Keep It Clean

    Hoover Crop  

The We All Live Downstream program offers simple steps you can take at home to  prevent water pollution .


Take a Tour

Watershed Signage

Signage installed at Griggs, O'Shaughnessy & Hoover Reservoirs invites park visitors to  take a self-guided tour along the shoreline & learn about the green infrastructure installed there.

Rain gardens, porous pavement & more can improve the quality of storm water entering the reservoirs that supply our drinking water.

Non-point Source Pollution

Stormwater Runoff

Protect our Waterways
Illustration Courtesy of NCDENR

What To Do if Your Pipes Freeze or Break

Hairdryer

If Your Pipes Freeze:

Thaw the pipe safely. If you know where the pipes are frozen, you can attempt to thaw them with a hair dryer. Using a low heat setting, wave the warm air back and forth along the pipe. It’s a slow but safe process.

Do NOT use an open flame to thaw frozen pipes. You could start a fire. Also, overheating a single spot can cause the pipe to burst.

Be prepared to turn off the main control valve (below right illustration). The pipe you are thawing may already be broken, cracked or split. Water could come gushing out as the pipe thaws.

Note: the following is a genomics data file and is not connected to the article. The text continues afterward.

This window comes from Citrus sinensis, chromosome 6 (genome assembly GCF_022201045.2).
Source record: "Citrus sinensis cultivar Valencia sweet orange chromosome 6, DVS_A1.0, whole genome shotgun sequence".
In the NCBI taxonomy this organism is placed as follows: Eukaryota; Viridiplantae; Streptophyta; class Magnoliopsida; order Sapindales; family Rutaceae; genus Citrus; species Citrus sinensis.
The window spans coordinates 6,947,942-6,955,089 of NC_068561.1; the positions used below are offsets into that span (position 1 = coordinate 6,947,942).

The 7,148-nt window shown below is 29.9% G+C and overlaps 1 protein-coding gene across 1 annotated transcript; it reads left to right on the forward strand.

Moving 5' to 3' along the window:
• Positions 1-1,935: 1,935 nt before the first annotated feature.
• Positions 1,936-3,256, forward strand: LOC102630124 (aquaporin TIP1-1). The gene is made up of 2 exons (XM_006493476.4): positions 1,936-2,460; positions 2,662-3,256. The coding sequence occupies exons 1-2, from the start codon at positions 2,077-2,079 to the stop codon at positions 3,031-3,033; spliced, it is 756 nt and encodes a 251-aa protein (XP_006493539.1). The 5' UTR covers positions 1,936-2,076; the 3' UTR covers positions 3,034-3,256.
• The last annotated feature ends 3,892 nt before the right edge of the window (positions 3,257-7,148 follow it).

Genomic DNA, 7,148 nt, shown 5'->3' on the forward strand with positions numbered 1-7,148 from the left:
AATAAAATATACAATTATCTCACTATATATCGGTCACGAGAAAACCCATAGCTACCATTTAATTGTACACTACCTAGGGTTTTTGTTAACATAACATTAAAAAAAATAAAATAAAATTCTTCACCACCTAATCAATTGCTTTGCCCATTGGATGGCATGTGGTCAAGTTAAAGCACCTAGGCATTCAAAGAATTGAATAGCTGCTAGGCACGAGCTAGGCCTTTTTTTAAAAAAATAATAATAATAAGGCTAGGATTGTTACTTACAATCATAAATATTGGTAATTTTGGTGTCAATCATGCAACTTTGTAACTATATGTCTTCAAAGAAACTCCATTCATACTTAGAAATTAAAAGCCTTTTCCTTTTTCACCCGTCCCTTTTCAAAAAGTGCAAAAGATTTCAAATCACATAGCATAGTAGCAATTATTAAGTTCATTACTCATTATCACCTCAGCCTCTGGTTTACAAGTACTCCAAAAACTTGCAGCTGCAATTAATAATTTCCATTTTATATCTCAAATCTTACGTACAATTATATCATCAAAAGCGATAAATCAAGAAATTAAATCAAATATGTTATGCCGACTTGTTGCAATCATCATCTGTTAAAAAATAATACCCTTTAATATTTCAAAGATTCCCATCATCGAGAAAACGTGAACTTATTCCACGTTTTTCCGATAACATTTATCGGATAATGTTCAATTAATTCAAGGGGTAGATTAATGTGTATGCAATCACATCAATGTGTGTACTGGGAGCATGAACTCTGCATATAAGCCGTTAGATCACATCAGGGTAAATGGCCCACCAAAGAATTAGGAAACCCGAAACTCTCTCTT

If Your Pipes Break:
ShutOff Valve
Shut off the water and the water heater. If you can’t find the main control valve (illustration), or the valve doesn't work and water is leaking in the house, call the Division of Water at 645-8272 (Monday though Friday, 7 a.m. – 6 p.m.); after hours and weekends call 645-7788.

If You Can't Thaw Your Pipes:

If none of your faucets or fixtures are working and you can’t determine where the pipes are frozen, your service line may be frozen - you may need to seek assistance from a plumber.


Water Meter LocationLocating a Water Meter & Emergency Service Valve

Locate & mark your main control valve; show everyone in the house how to turn off water in an emergency. - learn more